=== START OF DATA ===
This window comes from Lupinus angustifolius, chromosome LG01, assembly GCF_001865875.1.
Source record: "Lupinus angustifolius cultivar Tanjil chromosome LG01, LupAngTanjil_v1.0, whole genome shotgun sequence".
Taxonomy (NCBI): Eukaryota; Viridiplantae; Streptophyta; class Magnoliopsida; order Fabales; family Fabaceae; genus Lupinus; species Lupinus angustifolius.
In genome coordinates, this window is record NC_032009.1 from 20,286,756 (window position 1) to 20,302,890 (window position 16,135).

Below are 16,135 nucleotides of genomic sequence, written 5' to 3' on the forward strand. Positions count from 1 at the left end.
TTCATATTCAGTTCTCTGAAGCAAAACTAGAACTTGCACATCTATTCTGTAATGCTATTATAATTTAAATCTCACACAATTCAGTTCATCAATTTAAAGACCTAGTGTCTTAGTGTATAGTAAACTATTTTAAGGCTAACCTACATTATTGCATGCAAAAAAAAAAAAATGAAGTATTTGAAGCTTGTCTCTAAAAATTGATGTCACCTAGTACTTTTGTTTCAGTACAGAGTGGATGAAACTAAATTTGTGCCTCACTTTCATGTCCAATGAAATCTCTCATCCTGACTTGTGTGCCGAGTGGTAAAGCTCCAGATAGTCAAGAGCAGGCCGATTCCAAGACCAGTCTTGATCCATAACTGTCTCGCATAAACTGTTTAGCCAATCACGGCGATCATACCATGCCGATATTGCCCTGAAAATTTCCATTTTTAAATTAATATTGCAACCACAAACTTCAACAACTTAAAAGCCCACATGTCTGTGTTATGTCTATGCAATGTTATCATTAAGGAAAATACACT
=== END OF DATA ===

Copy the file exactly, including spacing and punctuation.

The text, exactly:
This window comes from Lupinus angustifolius, chromosome LG01, assembly GCF_001865875.1.
Source record: "Lupinus angustifolius cultivar Tanjil chromosome LG01, LupAngTanjil_v1.0, whole genome shotgun sequence".
Taxonomy (NCBI): Eukaryota; Viridiplantae; Streptophyta; class Magnoliopsida; order Fabales; family Fabaceae; genus Lupinus; species Lupinus angustifolius.
In genome coordinates, this window is record NC_032009.1 from 20,286,756 (window position 1) to 20,302,890 (window position 16,135).

Below are 16,135 nucleotides of genomic sequence, written 5' to 3' on the forward strand. Positions count from 1 at the left end.
TTCATATTCAGTTCTCTGAAGCAAAACTAGAACTTGCACATCTATTCTGTAATGCTATTATAATTTAAATCTCACACAATTCAGTTCATCAATTTAAAGACCTAGTGTCTTAGTGTATAGTAAACTATTTTAAGGCTAACCTACATTATTGCATGCAAAAAAAAAAAAATGAAGTATTTGAAGCTTGTCTCTAAAAATTGATGTCACCTAGTACTTTTGTTTCAGTACAGAGTGGATGAAACTAAATTTGTGCCTCACTTTCATGTCCAATGAAATCTCTCATCCTGACTTGTGTGCCGAGTGGTAAAGCTCCAGATAGTCAAGAGCAGGCCGATTCCAAGACCAGTCTTGATCCATAACTGTCTCGCATAAACTGTTTAGCCAATCACGGCGATCATACCATGCCGATATTGCCCTGAAAATTTCCATTTTTAAATTAATATTGCAACCACAAACTTCAACAACTTAAAAGCCCACATGTCTGTGTTATGTCTATGCAATGTTATCATTAAGGAAAATACACT